Taking a little known page from the book of its founder, Henri Bendel has gone back into the fragrance marketing business, with the launch last week of Bendelirious, the hip specialty store’s first private label scent in 28 years.
This story first appeared in the September 8, 2008 issue of WWD. Subscribe Today.
Bendel’s once had a thriving private label business, starting in 1915 with the launch of Un Peu d’Elle. Store executives contend that Bendel was the first U.S. retailer to blend his own perfume. He was a friend of Coco Chanel and apparently gave her a good-natured nudge by launching a fragrance called No. 7, which supposedly referred to the store’s 57th Street location. The store ended up introducing a total of 22 scents over the years, ending with New York New York, which was launched in 1980 by Bendel’s successor, Geraldine Stutz. The most popular fragrances were Checkmate, a 1940 entry, and the 1943 introduction 10 West, a reference to the store’s address. Customers sometimes still ask about those scents, saying they remembered their grandmothers using them.
So when it came time to re-start the business, Bendel’s looked around for a partner to produce the scent and hit upon an iconoclastic French fragrance house, Etat Libre d’Orange, which is known for its irreverence. Producing avant-garde fragrances with names like Jasmin et Cigarette and Putain des Palaces (Whore of the Palaces), the company is named after the historic Free State of Orange, which subsequently became South Africa. Etienne de Swardt, who heads Etat Libre and spearheaded the development of Bendelirious, once described his cheeky upstart of a company as “an homage to olfactive freedom.”
“He takes fragrance in a totally other direction,” said Claudia Lucas, senior vice president and general merchandise manager of beauty at Bendel’s. Ed Bucciarelli, the store’s chief executive officer and president, agreed: “Etat Libre is getting back to what perfumery is about — creating great fragrances.”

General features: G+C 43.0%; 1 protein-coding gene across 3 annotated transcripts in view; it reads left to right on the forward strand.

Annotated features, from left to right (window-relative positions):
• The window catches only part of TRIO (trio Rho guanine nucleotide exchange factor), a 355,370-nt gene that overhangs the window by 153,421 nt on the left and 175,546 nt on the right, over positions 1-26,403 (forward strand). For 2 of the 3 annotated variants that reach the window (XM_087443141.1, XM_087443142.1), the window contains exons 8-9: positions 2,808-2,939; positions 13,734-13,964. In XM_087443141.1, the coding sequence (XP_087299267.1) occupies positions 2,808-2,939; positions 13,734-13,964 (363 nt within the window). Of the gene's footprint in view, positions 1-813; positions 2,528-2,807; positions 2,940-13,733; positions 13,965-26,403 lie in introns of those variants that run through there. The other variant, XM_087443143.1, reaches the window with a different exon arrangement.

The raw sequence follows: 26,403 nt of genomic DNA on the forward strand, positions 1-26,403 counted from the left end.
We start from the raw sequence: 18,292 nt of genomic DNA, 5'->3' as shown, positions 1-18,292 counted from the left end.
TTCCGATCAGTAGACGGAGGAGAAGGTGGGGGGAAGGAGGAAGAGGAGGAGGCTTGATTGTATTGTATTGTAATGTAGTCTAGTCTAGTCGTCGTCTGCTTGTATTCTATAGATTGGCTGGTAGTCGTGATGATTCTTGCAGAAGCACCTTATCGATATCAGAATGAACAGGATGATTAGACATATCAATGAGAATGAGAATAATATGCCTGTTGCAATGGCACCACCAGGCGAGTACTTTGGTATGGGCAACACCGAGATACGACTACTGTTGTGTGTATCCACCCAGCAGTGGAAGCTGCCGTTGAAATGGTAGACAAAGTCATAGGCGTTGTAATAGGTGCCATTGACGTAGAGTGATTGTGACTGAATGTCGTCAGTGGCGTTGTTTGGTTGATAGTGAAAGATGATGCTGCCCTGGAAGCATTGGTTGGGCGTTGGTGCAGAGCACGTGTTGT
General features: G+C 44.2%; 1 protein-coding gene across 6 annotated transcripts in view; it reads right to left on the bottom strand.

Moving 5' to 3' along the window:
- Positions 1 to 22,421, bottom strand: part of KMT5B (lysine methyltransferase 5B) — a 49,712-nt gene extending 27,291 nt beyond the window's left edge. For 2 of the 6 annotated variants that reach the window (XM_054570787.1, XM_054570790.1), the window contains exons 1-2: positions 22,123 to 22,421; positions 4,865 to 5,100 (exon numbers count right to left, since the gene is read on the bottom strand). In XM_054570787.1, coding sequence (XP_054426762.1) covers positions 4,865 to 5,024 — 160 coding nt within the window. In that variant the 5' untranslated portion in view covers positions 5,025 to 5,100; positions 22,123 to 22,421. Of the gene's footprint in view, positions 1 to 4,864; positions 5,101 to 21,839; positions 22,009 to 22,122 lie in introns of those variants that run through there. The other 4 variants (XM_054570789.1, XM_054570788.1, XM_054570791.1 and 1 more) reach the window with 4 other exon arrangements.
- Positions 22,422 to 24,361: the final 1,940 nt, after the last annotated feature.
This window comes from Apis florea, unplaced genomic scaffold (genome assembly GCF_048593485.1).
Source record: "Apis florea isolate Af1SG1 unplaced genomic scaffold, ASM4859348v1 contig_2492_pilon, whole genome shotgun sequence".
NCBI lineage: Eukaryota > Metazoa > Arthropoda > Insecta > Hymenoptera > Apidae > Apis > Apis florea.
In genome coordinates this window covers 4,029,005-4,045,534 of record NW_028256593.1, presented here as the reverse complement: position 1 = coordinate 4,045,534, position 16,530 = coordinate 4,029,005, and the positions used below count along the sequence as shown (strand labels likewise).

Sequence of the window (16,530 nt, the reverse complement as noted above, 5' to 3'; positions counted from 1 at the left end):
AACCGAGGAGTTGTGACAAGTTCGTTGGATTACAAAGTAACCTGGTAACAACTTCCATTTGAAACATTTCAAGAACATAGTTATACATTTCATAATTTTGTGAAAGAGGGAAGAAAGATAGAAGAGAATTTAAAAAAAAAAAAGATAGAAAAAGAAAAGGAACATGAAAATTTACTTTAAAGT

Lucas added, “It was important to make a partnership that gives credibility.”
The collaboration consisted of Bendel’s providing the brand and the positioning and Etat Libre producing the juice and product. The packaging is decorated with a combination of logo graphics — Etat Libre’s red, white and blue bull’s-eye combined with Bendel’s brown awning stripes. A promotional logo shows the mast of the Empire State Building poking at a pair of lips like a syringe needle. The executives said they are considering doing some print advertising during the holidays.
Bucciarelli described the fragrance’s position as being centered on the imaginary “our girl. Wherever she goes, there is a party,” he noted. Lucas added, “He keeps seeing her at parties and events, like going into delirium. Being New York-centric, wherever she is and wherever she goes, it is a party.” Bucciarelli noted that the fragrance is aimed at “the young, hipper, urban woman, age 22 to 35.”
The scent was created by perfumer Antoine Lie of Givaudan Paris. The fragrance, a floral oriental, sports cherry and sparkling accords on top with an iris heart. The drydown reveals a leather accord. “It is not a safe fragrance,” observed Lucas, who added, “we wanted something iconic as a marriage of the two brands.”
Bendelirious is available as a 50-ml. eau du parfum, priced at $72, and it is sold in the store and on its Web site. The scent went on sale Wednesday at three outposts in the Fifth Avenue store, with a window display.
Late Friday afternoon, Lucas reported that “the reaction has been overwhelmingly positive. It certainly has performed above expectations.”
The Bendel’s executives declined to discuss numbers, but industry sources estimate that sales of the scent could approach $1 million at retail in its first year on counter.